Benjamin Franklin Randolph was a Black senator in South Carolina and was assassinated on October 16, 1868. Randolph held his position during the Reconstruction and was murdered at Cokesburg in Abbeville, South Carolina.
Randolph was born in Kentucky in 1820 and was the child of free African Americans. He moved with his family to Ohio as a child, where he attended school in Warren County, Ohio. He enrolled in Oberlin Preparatory & Collegiate and matriculated later at Oberlin College, studying in the Classics Department.
After school, Randolph volunteered to serve in the Civil War for the Union. He joined the 26th Regiment Infantry U.S. Colored Troops at Rikers Island, New York, where he served as chaplain. Randolph received the Regimental banner from Vincent Colyer at the unit’s commissioning ceremony in 1864. After serving in the Union, he returned to South Carolina where he joined the Freedmen’s Bureau.
I am desirous of obtaining a position among the freedmen where my qualifications and experience will admit of the most usefulness. I don’t ask position or money. But I ask a place where I can be most useful to my race. My learning and long experience as a teacher North, and my faithful service as Chaplain demand that I seek such a place. If you should obtain for me some responsible position in the Freedmen’s Bureau…you would never regret it. — B. F. Randolph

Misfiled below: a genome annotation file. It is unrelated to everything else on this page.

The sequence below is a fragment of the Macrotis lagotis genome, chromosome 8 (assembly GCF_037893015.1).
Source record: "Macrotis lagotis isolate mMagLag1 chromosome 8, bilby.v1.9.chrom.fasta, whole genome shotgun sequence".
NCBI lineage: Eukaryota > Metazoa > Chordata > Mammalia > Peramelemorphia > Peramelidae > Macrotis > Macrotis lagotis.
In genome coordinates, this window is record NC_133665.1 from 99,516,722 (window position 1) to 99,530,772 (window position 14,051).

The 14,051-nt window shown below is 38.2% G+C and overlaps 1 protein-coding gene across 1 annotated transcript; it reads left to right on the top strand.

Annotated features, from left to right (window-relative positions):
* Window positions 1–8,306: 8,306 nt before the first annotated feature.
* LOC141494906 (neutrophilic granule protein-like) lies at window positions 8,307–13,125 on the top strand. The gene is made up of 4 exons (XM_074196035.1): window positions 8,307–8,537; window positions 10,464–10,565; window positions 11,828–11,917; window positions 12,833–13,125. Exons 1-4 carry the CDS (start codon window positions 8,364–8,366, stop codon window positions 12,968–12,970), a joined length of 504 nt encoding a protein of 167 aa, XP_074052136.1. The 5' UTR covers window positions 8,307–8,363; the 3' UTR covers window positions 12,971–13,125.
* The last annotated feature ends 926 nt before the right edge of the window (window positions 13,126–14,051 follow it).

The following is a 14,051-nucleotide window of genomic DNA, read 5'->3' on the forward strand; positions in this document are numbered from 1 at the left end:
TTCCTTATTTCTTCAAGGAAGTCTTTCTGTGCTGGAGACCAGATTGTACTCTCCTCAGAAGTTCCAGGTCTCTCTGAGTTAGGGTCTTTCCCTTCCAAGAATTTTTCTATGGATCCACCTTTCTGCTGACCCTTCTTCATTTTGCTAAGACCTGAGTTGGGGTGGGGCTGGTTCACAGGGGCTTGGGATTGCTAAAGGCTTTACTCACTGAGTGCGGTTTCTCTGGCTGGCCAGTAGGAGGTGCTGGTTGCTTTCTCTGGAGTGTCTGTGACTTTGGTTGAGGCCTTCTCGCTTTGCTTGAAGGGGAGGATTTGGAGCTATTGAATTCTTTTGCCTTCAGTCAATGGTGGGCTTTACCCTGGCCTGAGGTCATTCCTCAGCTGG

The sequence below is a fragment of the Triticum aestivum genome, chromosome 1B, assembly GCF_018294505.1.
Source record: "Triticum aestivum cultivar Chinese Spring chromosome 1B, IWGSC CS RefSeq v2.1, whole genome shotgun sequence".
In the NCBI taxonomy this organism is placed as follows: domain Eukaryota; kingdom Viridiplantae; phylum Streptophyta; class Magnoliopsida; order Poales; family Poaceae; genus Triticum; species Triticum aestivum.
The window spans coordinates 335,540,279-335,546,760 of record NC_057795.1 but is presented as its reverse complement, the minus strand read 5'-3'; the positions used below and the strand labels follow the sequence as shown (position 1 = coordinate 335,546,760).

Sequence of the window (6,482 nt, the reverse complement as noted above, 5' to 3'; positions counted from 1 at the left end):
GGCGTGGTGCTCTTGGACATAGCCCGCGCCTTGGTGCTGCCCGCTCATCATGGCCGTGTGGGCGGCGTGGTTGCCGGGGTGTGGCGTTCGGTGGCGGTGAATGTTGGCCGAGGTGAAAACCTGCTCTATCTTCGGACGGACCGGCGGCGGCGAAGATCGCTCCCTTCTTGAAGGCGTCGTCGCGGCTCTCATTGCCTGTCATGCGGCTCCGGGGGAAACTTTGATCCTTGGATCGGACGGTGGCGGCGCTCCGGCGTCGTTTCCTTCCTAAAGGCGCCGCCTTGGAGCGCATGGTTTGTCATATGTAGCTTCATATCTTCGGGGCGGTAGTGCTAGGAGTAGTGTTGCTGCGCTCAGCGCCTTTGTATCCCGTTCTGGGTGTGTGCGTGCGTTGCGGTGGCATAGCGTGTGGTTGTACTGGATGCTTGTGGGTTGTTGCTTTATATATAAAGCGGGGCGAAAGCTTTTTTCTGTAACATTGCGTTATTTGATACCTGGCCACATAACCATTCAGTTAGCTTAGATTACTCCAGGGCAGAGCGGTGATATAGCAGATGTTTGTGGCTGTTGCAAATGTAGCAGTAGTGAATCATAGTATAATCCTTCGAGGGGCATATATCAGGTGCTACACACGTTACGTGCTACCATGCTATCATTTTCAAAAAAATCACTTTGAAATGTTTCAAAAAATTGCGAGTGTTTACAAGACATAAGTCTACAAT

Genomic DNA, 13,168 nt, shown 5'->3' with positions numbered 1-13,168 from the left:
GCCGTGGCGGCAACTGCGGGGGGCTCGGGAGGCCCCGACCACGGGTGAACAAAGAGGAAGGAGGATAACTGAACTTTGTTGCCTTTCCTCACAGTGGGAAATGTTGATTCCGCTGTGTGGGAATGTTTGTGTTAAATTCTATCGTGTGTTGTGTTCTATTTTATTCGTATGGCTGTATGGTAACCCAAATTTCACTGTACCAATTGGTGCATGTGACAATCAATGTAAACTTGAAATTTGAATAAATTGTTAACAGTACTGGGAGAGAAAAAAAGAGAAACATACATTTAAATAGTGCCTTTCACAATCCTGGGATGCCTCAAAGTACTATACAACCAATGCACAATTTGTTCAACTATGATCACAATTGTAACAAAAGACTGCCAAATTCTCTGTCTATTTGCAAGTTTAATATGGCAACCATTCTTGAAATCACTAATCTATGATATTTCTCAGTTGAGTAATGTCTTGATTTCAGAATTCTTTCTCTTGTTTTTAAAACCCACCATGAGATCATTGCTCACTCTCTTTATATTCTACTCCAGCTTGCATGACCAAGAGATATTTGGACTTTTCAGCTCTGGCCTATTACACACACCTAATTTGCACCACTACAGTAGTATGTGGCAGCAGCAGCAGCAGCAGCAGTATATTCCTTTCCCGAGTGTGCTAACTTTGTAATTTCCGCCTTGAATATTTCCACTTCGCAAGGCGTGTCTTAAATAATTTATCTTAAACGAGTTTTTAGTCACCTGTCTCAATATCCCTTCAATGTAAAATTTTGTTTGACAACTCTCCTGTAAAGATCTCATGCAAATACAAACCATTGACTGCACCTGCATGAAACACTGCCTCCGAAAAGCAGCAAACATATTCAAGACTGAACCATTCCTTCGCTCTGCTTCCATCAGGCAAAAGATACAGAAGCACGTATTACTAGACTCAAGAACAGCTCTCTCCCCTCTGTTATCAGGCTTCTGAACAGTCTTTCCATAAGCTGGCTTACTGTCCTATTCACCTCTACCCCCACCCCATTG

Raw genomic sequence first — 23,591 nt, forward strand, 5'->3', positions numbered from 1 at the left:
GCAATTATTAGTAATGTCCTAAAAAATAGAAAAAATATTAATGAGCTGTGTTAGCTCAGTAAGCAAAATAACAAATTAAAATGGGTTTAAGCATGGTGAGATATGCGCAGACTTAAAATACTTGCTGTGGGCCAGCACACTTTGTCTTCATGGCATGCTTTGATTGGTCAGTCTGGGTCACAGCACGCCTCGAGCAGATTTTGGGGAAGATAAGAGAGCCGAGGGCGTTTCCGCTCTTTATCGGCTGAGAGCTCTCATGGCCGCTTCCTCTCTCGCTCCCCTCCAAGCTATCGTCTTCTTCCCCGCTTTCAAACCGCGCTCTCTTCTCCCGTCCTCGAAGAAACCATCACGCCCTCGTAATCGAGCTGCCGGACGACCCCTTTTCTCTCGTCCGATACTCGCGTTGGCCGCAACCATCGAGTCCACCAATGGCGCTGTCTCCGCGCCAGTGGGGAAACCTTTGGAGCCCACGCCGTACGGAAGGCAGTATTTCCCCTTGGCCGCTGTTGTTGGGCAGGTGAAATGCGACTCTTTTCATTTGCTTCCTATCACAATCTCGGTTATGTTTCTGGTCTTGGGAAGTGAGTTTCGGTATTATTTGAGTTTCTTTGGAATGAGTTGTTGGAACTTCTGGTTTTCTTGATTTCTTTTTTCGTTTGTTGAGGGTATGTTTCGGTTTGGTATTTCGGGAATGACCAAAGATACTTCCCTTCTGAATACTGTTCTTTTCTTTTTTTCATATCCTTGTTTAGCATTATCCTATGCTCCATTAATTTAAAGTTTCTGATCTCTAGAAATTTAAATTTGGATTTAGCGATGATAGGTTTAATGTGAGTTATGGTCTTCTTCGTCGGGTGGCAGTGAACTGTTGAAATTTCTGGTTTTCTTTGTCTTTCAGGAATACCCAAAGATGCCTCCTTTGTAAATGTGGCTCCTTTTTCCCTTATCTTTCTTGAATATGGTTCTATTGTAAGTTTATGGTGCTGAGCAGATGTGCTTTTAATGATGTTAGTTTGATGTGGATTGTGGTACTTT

Randolph was elected as a delegate to the State Constitutional Convention of 1868 under the Reconstruction Laws set by the U.S. Congress. At the Convention, he wrote the article that authorized the first system of free public education in the state. He later ran for the Orangeburg seat in the State Senate and was elected to a four-year term.
On the night of Randolph’s assassination, he had been on an election tour. The night before, he had delivered an address at the Abbeville courthouse. Randolph took the train to Cokesburg the following day, put his luggage in the ladies’ car, and went to the train’s platform at Hodges Depot.
Three white men rode up, dismounted their horses, and shot Randolph in broad daylight. No one came forward to identify the murderers, and the three white men got away with the crime. Randolph was later buried in Columbia, South Carolina, at Randolph Cemetery, which was later named in 1871 in his memory. There are eight other African-American who also served in the State General Assembly during the Reconstruction who are buried at the cemetery.